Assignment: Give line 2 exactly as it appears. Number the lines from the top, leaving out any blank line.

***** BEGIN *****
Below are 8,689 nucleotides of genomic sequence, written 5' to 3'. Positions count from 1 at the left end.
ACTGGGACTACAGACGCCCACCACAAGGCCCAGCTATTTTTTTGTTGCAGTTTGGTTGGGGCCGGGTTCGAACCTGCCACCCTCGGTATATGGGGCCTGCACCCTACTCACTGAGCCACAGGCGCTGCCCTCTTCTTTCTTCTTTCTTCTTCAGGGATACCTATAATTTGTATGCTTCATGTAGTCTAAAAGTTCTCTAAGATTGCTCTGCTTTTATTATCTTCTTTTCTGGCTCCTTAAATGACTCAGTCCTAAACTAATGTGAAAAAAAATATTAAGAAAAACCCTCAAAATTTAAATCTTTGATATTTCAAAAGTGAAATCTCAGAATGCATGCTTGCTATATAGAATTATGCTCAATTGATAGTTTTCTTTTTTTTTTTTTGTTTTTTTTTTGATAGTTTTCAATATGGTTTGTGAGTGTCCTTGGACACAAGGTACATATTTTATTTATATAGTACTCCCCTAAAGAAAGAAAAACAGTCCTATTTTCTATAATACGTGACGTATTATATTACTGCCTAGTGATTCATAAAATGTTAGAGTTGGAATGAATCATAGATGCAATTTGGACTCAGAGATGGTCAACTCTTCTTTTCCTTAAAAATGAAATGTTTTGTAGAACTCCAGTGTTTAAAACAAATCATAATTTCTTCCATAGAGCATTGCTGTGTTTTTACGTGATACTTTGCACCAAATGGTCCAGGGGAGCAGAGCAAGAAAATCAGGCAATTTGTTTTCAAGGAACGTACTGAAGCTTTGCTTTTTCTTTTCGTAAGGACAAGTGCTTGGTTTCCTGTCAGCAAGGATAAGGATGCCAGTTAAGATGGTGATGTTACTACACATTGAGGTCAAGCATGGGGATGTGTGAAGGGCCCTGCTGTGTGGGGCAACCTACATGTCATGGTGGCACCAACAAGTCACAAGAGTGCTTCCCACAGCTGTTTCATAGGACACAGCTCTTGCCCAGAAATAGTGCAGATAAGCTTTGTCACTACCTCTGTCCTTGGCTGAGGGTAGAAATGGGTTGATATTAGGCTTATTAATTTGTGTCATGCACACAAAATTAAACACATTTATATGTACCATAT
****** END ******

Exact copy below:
ACTGGGACTACAGACGCCCACCACAAGGCCCAGCTATTTTTTTGTTGCAGTTTGGTTGGGGCCGGGTTCGAACCTGCCACCCTCGGTATATGGGGCCTGCACCCTACTCACTGAGCCACAGGCGCTGCCCTCTTCTTTCTTCTTTCTTCTTCAGGGATACCTATAATTTGTATGCTTCATGTAGTCTAAAAGTTCTCTAAGATTGCTCTGCTTTTATTATCTTCTTTTCTGGCTCCTTAAATGACTCAGTCCTAAACTAATGTGAAAAAAAATATTAAGAAAAACCCTCAAAATTTAAATCTTTGATATTTCAAAAGTGAAATCTCAGAATGCATGCTTGCTATATAGAATTATGCTCAATTGATAGTTTTCTTTTTTTTTTTTTGTTTTTTTTTTGATAGTTTTCAATATGGTTTGTGAGTGTCCTTGGACACAAGGTACATATTTTATTTATATAGTACTCCCCTAAAGAAAGAAAAACAGTCCTATTTTCTATAATACGTGACGTATTATATTACTGCCTAGTGATTCATAAAATGTTAGAGTTGGAATGAATCATAGATGCAATTTGGACTCAGAGATGGTCAACTCTTCTTTTCCTTAAAAATGAAATGTTTTGTAGAACTCCAGTGTTTAAAACAAATCATAATTTCTTCCATAGAGCATTGCTGTGTTTTTACGTGATACTTTGCACCAAATGGTCCAGGGGAGCAGAGCAAGAAAATCAGGCAATTTGTTTTCAAGGAACGTACTGAAGCTTTGCTTTTTCTTTTCGTAAGGACAAGTGCTTGGTTTCCTGTCAGCAAGGATAAGGATGCCAGTTAAGATGGTGATGTTACTACACATTGAGGTCAAGCATGGGGATGTGTGAAGGGCCCTGCTGTGTGGGGCAACCTACATGTCATGGTGGCACCAACAAGTCACAAGAGTGCTTCCCACAGCTGTTTCATAGGACACAGCTCTTGCCCAGAAATAGTGCAGATAAGCTTTGTCACTACCTCTGTCCTTGGCTGAGGGTAGAAATGGGTTGATATTAGGCTTATTAATTTGTGTCATGCACACAAAATTAAACACATTTATATGTACCATAT